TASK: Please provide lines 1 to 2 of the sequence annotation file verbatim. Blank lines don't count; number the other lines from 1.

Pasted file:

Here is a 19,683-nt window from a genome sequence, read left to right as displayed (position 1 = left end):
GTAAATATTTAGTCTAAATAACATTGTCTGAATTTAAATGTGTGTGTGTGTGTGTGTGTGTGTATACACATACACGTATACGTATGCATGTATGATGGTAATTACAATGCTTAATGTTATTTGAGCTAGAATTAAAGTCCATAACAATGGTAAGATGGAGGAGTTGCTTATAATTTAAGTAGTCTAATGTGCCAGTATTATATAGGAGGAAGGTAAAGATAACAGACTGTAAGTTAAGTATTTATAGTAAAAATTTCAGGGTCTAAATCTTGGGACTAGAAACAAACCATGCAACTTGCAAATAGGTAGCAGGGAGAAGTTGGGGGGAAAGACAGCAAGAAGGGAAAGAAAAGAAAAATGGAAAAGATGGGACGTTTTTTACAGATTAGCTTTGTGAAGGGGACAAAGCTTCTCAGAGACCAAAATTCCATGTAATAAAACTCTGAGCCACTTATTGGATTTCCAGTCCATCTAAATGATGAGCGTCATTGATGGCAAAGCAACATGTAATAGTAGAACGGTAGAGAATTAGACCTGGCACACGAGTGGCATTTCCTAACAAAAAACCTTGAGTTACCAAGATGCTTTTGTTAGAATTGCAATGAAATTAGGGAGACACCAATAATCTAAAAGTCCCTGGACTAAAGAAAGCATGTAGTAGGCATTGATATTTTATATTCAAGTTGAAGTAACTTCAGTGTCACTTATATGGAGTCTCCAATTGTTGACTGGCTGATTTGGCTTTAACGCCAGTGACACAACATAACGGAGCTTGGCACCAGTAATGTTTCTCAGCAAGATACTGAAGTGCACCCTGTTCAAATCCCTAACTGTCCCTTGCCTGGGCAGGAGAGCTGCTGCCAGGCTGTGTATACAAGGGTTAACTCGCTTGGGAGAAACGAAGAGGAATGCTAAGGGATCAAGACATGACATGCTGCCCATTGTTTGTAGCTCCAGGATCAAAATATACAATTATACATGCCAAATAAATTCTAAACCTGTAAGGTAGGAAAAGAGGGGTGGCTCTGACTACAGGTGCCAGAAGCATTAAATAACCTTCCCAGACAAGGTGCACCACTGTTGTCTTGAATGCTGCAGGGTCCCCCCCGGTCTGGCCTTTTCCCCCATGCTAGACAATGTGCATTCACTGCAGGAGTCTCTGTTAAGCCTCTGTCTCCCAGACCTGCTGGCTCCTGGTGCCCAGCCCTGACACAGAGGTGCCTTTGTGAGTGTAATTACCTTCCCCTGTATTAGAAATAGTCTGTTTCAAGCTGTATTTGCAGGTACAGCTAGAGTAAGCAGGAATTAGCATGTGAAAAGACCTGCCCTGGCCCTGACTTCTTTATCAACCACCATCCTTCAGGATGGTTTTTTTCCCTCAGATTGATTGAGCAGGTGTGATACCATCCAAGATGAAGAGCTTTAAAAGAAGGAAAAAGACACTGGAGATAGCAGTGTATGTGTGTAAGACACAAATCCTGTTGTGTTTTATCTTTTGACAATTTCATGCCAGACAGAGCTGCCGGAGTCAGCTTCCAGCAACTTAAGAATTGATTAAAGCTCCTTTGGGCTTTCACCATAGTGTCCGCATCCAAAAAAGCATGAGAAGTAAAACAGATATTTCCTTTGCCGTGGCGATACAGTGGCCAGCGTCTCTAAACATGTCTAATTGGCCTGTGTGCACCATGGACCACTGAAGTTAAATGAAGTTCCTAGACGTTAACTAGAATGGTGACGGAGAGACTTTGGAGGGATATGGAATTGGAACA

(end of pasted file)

Here is a 19,683-nt window from a genome sequence, read left to right as displayed (position 1 = left end):
GTAAATATTTAGTCTAAATAACATTGTCTGAATTTAAATGTGTGTGTGTGTGTGTGTGTGTGTATACACATACACGTATACGTATGCATGTATGATGGTAATTACAATGCTTAATGTTATTTGAGCTAGAATTAAAGTCCATAACAATGGTAAGATGGAGGAGTTGCTTATAATTTAAGTAGTCTAATGTGCCAGTATTATATAGGAGGAAGGTAAAGATAACAGACTGTAAGTTAAGTATTTATAGTAAAAATTTCAGGGTCTAAATCTTGGGACTAGAAACAAACCATGCAACTTGCAAATAGGTAGCAGGGAGAAGTTGGGGGGAAAGACAGCAAGAAGGGAAAGAAAAGAAAAATGGAAAAGATGGGACGTTTTTTACAGATTAGCTTTGTGAAGGGGACAAAGCTTCTCAGAGACCAAAATTCCATGTAATAAAACTCTGAGCCACTTATTGGATTTCCAGTCCATCTAAATGATGAGCGTCATTGATGGCAAAGCAACATGTAATAGTAGAACGGTAGAGAATTAGACCTGGCACACGAGTGGCATTTCCTAACAAAAAACCTTGAGTTACCAAGATGCTTTTGTTAGAATTGCAATGAAATTAGGGAGACACCAATAATCTAAAAGTCCCTGGACTAAAGAAAGCATGTAGTAGGCATTGATATTTTATATTCAAGTTGAAGTAACTTCAGTGTCACTTATATGGAGTCTCCAATTGTTGACTGGCTGATTTGGCTTTAACGCCAGTGACACAACATAACGGAGCTTGGCACCAGTAATGTTTCTCAGCAAGATACTGAAGTGCACCCTGTTCAAATCCCTAACTGTCCCTTGCCTGGGCAGGAGAGCTGCTGCCAGGCTGTGTATACAAGGGTTAACTCGCTTGGGAGAAACGAAGAGGAATGCTAAGGGATCAAGACATGACATGCTGCCCATTGTTTGTAGCTCCAGGATCAAAATATACAATTATACATGCCAAATAAATTCTAAACCTGTAAGGTAGGAAAAGAGGGGTGGCTCTGACTACAGGTGCCAGAAGCATTAAATAACCTTCCCAGACAAGGTGCACCACTGTTGTCTTGAATGCTGCAGGGTCCCCCCCGGTCTGGCCTTTTCCCCCATGCTAGACAATGTGCATTCACTGCAGGAGTCTCTGTTAAGCCTCTGTCTCCCAGACCTGCTGGCTCCTGGTGCCCAGCCCTGACACAGAGGTGCCTTTGTGAGTGTAATTACCTTCCCCTGTATTAGAAATAGTCTGTTTCAAGCTGTATTTGCAGGTACAGCTAGAGTAAGCAGGAATTAGCATGTGAAAAGACCTGCCCTGGCCCTGACTTCTTTATCAACCACCATCCTTCAGGATGGTTTTTTTCCCTCAGATTGATTGAGCAGGTGTGATACCATCCAAGATGAAGAGCTTTAAAAGAAGGAAAAAGACACTGGAGATAGCAGTGTATGTGTGTAAGACACAAATCCTGTTGTGTTTTATCTTTTGACAATTTCATGCCAGACAGAGCTGCCGGAGTCAGCTTCCAGCAACTTAAGAATTGATTAAAGCTCCTTTGGGCTTTCACCATAGTGTCCGCATCCAAAAAAGCATGAGAAGTAAAACAGATATTTCCTTTGCCGTGGCGATACAGTGGCCAGCGTCTCTAAACATGTCTAATTGGCCTGTGTGCACCATGGACCACTGAAGTTAAATGAAGTTCCTAGACGTTAACTAGAATGGTGACGGAGAGACTTTGGAGGGATATGGAATTGGAACA